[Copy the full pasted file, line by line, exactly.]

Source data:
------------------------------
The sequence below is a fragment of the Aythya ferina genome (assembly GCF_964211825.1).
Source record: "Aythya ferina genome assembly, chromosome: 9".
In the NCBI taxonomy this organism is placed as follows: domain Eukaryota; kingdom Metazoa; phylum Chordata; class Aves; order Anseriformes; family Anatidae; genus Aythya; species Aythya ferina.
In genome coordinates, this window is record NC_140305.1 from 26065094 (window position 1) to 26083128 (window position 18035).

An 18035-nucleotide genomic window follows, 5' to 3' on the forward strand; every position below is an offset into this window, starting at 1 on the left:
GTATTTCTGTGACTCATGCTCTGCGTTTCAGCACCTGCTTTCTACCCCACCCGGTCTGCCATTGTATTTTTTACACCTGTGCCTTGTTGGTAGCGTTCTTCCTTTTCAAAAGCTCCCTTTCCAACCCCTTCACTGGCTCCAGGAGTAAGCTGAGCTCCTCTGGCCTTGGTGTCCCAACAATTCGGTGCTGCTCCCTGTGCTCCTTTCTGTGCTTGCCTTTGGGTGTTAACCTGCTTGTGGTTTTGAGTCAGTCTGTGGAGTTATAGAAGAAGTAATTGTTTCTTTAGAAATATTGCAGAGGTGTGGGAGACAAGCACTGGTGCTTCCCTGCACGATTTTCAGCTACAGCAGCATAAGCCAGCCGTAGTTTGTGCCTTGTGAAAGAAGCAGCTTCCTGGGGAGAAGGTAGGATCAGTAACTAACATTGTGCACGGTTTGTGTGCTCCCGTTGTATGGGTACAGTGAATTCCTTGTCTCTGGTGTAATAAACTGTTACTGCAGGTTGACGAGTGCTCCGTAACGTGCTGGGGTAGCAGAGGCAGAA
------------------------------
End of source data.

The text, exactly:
The sequence below is a fragment of the Aythya ferina genome (assembly GCF_964211825.1).
Source record: "Aythya ferina genome assembly, chromosome: 9".
In the NCBI taxonomy this organism is placed as follows: domain Eukaryota; kingdom Metazoa; phylum Chordata; class Aves; order Anseriformes; family Anatidae; genus Aythya; species Aythya ferina.
In genome coordinates, this window is record NC_140305.1 from 26065094 (window position 1) to 26083128 (window position 18035).

An 18035-nucleotide genomic window follows, 5' to 3' on the forward strand; every position below is an offset into this window, starting at 1 on the left:
GTATTTCTGTGACTCATGCTCTGCGTTTCAGCACCTGCTTTCTACCCCACCCGGTCTGCCATTGTATTTTTTACACCTGTGCCTTGTTGGTAGCGTTCTTCCTTTTCAAAAGCTCCCTTTCCAACCCCTTCACTGGCTCCAGGAGTAAGCTGAGCTCCTCTGGCCTTGGTGTCCCAACAATTCGGTGCTGCTCCCTGTGCTCCTTTCTGTGCTTGCCTTTGGGTGTTAACCTGCTTGTGGTTTTGAGTCAGTCTGTGGAGTTATAGAAGAAGTAATTGTTTCTTTAGAAATATTGCAGAGGTGTGGGAGACAAGCACTGGTGCTTCCCTGCACGATTTTCAGCTACAGCAGCATAAGCCAGCCGTAGTTTGTGCCTTGTGAAAGAAGCAGCTTCCTGGGGAGAAGGTAGGATCAGTAACTAACATTGTGCACGGTTTGTGTGCTCCCGTTGTATGGGTACAGTGAATTCCTTGTCTCTGGTGTAATAAACTGTTACTGCAGGTTGACGAGTGCTCCGTAACGTGCTGGGGTAGCAGAGGCAGAA